I have been grappling (or beginning to grapple) with Foucault’s Order of Things and William Sewell’s Logic of History. I am currently intrigued by how both (not that this is their forte alone) unearth epistemic metaphors. For instance, Foucault engages with the “appearance of man” that underpins modern writing. Within the epistemic paradigm that such a metaphor brings forth, there is a return to origins, as exemplified by Darwin’s Origin of Species, Heidegger’s Origin of a Work of Art, and so on. Even where not explicit, modern writing tends to gravitate to the origins in its episteme, as seen with Freud’s work on psychoanalysis.
Sewell points to the epistemic metaphor of “social structure” that gets deployed in the social sciences as an architectural metaphor, as the structure of a building, as a foundational building block. Another epistemic metaphor is language, which brings with it semantics (a system of meaningful symbols) and syntax (a set of rules for combining them). This builds on Saussure’s langue (set of rules grasped synchronically) and parole (flow of practice grasped diachronically)
This is intriguing because what do these epistemic metaphors exclude. How does thinking within the bounds of these metaphors exclude other lines of inquiry? How do such epistemic metaphors gain traction within a field? How do they get “seen” or archaeologically excavated? And if at all, displaced?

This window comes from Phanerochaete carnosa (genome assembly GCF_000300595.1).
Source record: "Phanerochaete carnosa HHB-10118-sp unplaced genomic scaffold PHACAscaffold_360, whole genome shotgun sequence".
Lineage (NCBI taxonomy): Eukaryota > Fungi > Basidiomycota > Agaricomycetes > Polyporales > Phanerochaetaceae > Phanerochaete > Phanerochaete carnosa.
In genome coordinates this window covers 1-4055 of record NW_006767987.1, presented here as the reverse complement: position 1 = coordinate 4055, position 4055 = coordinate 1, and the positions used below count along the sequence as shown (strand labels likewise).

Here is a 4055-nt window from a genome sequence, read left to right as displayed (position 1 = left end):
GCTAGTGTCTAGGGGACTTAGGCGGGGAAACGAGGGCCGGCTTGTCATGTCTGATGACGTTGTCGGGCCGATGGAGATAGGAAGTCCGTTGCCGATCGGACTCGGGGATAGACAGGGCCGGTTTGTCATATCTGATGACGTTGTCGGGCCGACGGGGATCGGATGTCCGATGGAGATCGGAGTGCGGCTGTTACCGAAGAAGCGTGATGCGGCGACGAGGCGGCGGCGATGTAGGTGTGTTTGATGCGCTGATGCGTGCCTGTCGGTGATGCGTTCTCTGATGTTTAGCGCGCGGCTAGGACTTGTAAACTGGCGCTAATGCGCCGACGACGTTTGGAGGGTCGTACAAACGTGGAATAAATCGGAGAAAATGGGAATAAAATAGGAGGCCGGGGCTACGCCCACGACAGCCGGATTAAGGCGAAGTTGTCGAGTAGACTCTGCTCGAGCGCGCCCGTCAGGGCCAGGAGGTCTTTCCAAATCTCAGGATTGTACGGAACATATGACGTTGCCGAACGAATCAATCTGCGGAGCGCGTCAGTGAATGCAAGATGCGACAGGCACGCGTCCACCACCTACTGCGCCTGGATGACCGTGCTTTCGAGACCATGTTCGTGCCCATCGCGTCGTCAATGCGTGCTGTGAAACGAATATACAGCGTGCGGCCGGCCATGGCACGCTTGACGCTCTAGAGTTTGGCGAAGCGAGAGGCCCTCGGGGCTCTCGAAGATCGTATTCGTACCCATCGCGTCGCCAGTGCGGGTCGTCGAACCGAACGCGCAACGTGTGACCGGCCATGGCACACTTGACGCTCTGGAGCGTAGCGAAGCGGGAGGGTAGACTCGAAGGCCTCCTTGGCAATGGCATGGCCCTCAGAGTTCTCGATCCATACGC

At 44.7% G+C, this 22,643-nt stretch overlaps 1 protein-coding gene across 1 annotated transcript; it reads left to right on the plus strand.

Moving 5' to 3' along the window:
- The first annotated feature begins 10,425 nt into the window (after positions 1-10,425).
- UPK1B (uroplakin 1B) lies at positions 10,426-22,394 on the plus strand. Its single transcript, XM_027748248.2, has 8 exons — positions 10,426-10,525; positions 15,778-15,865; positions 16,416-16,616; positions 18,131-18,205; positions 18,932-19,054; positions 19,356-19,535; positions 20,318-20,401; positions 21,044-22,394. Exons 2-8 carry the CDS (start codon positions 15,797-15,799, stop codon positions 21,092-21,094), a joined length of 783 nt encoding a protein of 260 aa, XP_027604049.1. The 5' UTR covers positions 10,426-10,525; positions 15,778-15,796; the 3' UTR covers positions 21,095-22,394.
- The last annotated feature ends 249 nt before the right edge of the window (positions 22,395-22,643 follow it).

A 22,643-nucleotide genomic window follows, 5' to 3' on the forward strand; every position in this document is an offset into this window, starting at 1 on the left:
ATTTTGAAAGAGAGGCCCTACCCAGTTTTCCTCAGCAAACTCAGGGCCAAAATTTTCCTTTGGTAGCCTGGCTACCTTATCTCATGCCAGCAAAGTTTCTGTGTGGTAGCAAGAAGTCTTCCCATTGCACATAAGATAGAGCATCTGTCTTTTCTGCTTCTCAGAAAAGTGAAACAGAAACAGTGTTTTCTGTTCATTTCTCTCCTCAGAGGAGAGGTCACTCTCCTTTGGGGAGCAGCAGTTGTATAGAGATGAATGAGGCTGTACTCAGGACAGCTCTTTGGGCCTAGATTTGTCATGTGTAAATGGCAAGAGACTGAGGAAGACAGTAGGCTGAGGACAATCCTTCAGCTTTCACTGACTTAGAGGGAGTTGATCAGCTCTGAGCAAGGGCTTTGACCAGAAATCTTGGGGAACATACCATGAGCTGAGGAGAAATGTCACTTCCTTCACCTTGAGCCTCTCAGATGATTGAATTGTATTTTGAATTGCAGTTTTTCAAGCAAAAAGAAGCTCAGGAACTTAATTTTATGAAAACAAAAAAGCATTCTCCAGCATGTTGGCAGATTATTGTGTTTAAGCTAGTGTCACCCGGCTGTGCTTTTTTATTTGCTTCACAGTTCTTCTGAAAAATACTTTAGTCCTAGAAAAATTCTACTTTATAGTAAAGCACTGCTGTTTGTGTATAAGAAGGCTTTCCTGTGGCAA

While I search for the answers, here is an excerpt from Foucault’s Speech begins after Death (so can we call this Foucault’s Origin of Speech?) that may point to how Foucault surgically examines his own writing:
“….I’m wondering if it wasn’t the system of values of my childhood that was being expressed in this depreciation of writing. I come from a medical family, one of those provincial medical families that provides, when compared to the somewhat placid life of a small town, a relatively accommodating or, as they say, progressive milieu….. The physician—and especially the surgeon, I’m the son of a surgeon—isn’t someone who speaks, he’s someone who listens. He listens to other people’s words, not because he takes them seriously, not to understand what they say, but to track down through them the signs of a serious disease, which is to say, a physical disease, an organic disease. The physician listens, but does so to cut through the speech of the other and reach the silent truth of the body. The physician doesn’t speak, he acts, that is, he feels, he intervenes. The surgeon discovers the lesion in the sleeping body, opens the body and sews it back up again, he operates; all this is done in silence, the absolute reduction of words. The only words he utters are those few words of diagnosis and therapy. The physician speaks only to utter the truth, briefly, and prescribe medicine. He names and he orders, that’s all. In that sense, it’s extraordinarily rare for the physician to speak. No doubt it’s this profound functional devaluation of speech in the old practice of clinical medicine that has weighed on me for so long and has meant that up until ten or twelve years ago, speech, for me, remained just so much hot air.”
P.S: I do recognize that Foucault’s treatment of an episteme and his archaeological method is a different level of analysis compared to Sewell. This post remains, with all disclaimers, a novice’s engagement with the idea of an epistemic metaphor.